Saturday, May 10, 2014

Zaccheus for Today

Yesterday, Pope Francis received in audience the Secretary-General of the U.N. and the officers of the United Nations System Chief Executives Board. International agencies and organizations often meet in Rome. When they do, a papal audience is often included on their agenda. Papal comments and those of the visiting group on such occasions are often courteous and general. Yesterday's papal address, however, was more interesting than usual.
After the usual generalities affirming the efforts of the various agencies represented, the Holy Father got more specific: an important part of humanity does not share in the benefits of progress and is in fact relegated to the status of second-class citizens. Future Sustainable Development Goals must therefore be formulated and carried out with generosity and courage, so that they can have a real impact on the structural causes of poverty and hunger, attain more substantial results in protecting the environment, ensure dignified and productive labor for all, and provide appropriate protection for the family, which is an essential element in sustainable human and social development. Specifically, this involves challenging all forms of injustice and resisting the “economy of exclusion”, the “throwaway culture” and the “culture of death” which nowadays sadly risk becoming passively accepted.

Echoing Evangelii Gaudium, the Pope's Post-Synodal Exhortation, this was obviously meant as an actual challenge to international agencies and organizations - and the constituencies they represent. It is a challenge to recognize and actually address some of the serious structural problems that characterize contemporary political and economic life, identified by the labels "economy of exclusion," "throwaway culture," and "culture of death."

But the Holy Father did not stop there. We usually tend to address issues of social and economic justice under the general rubric of natural law. We do so for good reason. Policy proposals generally have to resonate with universally accessible moral principles if they are to have any hope of ever being implemented in a pluralistic society. But the Pope's voice can never be that of just another international bureaucrat. Whether speaking ad intra or ad extra, whether within the Church or out to the world, he is always the Vicar of Christ proclaiming the good news - "the joy of the Gospel." And what better way to do that than by retelling a Gospel story? In this case, it was the familiar story of Zacchaeus the rich tax collector (Luke 19:1-10) which the Pope chose to recall. Zacchaeus, Pope Francis reminded his audience of international bureaucrats, made a radical decision of sharing and justice, because his conscience had been awakened by the gaze of Jesus. This same spirit should be at the beginning and end of all political and economic activity. The gaze, often silent, of that part of the human family which is cast off, left behind, ought to awaken the conscience of political and economic agents and lead them to generous and courageous decisions with immediate results, like the decision of Zacchaeus. Does this spirit of solidarity and sharing guide all our thoughts and actions, I ask myself?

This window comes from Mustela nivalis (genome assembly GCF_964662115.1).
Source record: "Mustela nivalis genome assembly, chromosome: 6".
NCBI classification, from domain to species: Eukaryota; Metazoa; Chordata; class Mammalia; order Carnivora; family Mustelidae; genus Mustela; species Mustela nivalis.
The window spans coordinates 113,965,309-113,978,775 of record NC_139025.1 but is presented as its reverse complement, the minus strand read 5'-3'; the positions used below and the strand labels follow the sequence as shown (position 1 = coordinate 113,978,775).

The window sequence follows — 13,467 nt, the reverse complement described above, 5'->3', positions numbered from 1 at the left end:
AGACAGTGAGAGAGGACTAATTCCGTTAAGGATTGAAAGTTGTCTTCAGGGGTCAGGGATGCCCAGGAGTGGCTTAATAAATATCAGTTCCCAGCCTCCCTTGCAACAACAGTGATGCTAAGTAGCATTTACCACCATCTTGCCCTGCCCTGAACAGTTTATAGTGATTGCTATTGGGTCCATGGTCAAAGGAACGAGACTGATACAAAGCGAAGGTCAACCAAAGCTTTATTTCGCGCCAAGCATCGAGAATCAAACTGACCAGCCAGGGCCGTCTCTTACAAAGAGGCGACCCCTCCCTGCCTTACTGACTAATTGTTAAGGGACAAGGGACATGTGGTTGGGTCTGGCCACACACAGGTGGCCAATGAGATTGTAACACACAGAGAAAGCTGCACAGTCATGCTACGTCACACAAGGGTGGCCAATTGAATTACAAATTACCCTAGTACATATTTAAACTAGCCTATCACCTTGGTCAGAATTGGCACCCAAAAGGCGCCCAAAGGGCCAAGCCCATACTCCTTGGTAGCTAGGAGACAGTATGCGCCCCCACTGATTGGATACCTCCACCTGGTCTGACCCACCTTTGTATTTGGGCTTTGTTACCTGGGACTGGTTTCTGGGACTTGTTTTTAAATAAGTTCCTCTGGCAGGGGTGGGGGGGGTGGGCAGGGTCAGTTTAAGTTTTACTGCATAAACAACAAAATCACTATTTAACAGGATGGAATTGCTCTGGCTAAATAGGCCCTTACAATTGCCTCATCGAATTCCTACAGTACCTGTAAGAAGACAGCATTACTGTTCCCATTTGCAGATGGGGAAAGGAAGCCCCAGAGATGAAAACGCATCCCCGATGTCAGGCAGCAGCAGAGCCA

(That image of "the gaze of Jesus" awakening Zacchaeus' conscience identified with "the gaze" of those "cast off" and "left behind" is one which I think will not be forgotten in future discussions of this subject!)

Without waiting for an answer to his rhetorical question, Pope Francis filled in further some of the specifics of what "this spirit of solidarity" requires of us: Today, in concrete terms, an awareness of the dignity of each of our brothers and sisters whose life is sacred and inviolable from conception to natural death must lead us to share with complete freedom the goods which God’s providence has placed in our hands, material goods but also intellectual and spiritual ones, and to give back generously and lavishly whatever we may have earlier unjustly refused to others.

The approach adopted by the media since this Pope's election has been to try to present him as in some fundamental way different from his predecessors. Countering the media's persistent preference for such a hermeneutic of discontinuity, Pope Francis began his talk by invoking his two recently canonized predecessors, Saints John XXIII and John Paul II, and their passionate concern for integral human development. He ended by invoking the encyclicals of his two immediate predecessors, John Paul II (Sollicitudo Rei Socialis 42-43, Centesimus Annus 43) and Benedict XVI (Caritas in Veritate 6, 24-40), stating that equitable economic and social progress can only be attained by joining scientific and technical abilities with an unfailing commitment to solidarity accompanied by a generous and disinterested spirit of gratuitousness at every level.

(One can read the Pope's entire short   address to the UN officials, at

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